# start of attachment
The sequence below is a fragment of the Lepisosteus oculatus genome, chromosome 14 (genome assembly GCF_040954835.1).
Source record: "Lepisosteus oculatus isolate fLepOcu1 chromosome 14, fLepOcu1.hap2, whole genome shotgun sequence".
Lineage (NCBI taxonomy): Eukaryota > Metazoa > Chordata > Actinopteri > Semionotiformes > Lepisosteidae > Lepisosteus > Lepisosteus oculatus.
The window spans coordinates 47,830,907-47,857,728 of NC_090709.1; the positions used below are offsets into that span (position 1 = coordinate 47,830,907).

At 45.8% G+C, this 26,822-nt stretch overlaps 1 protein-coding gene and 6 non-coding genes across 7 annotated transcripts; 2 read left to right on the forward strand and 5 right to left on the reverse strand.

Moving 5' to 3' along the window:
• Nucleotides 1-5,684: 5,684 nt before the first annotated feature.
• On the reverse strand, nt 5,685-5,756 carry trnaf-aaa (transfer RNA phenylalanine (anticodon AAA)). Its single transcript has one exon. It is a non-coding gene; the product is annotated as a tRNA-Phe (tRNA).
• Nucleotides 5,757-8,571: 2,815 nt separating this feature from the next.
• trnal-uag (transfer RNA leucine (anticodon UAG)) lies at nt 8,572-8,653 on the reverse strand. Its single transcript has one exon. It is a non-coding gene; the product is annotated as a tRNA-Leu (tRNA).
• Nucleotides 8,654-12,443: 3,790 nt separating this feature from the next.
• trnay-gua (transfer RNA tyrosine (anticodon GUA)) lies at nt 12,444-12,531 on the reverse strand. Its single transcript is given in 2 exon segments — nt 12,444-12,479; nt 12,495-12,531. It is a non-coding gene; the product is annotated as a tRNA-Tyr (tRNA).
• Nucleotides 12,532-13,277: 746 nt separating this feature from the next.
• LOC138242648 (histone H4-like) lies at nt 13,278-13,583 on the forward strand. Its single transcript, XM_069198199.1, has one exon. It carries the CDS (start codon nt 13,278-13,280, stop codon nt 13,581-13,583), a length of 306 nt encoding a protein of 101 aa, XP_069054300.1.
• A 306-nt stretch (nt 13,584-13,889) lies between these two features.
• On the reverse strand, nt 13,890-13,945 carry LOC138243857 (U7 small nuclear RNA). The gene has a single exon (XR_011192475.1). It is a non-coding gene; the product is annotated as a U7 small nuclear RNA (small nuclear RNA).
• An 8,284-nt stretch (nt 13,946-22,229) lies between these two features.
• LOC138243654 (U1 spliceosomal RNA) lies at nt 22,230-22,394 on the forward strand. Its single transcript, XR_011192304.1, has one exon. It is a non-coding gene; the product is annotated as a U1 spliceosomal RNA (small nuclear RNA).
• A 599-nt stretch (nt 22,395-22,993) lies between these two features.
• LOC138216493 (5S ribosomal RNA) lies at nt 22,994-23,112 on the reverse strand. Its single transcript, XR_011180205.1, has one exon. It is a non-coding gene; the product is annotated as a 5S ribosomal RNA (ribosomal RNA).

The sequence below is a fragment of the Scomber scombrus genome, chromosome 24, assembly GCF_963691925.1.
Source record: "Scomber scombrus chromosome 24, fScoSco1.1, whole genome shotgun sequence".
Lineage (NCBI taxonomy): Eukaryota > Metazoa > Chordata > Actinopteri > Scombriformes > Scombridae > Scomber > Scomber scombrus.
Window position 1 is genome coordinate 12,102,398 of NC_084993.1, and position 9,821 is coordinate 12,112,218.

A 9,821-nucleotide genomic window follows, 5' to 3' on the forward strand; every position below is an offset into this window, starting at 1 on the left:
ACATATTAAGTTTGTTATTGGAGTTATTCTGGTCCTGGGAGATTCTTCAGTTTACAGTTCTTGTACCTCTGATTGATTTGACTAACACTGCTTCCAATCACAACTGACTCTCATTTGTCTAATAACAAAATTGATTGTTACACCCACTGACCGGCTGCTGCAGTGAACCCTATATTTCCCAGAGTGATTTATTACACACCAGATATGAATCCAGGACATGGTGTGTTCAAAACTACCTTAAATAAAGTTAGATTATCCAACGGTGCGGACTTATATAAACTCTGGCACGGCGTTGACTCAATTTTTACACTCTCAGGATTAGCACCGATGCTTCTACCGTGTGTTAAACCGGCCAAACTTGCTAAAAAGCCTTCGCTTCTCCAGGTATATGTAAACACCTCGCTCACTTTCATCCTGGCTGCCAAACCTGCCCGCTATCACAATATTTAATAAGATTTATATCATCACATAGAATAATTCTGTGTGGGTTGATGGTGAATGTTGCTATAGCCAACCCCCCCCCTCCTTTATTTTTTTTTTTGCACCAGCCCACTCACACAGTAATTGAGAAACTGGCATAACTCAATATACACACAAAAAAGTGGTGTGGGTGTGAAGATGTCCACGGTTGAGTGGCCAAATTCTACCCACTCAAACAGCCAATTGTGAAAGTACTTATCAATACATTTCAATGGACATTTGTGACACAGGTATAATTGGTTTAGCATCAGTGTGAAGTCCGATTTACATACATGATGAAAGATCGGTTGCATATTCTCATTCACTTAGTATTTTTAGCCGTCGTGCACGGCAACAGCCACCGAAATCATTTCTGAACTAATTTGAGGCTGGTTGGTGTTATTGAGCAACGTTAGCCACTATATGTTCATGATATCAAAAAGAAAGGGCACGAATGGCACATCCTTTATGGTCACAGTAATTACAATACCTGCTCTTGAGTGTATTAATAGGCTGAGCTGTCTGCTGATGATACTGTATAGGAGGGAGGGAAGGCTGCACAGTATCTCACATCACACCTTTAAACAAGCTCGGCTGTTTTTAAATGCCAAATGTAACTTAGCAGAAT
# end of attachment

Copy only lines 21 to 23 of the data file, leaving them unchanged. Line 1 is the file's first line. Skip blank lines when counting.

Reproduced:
The sequence below is a fragment of the Scomber scombrus genome, chromosome 24, assembly GCF_963691925.1.
Source record: "Scomber scombrus chromosome 24, fScoSco1.1, whole genome shotgun sequence".
Lineage (NCBI taxonomy): Eukaryota > Metazoa > Chordata > Actinopteri > Scombriformes > Scombridae > Scomber > Scomber scombrus.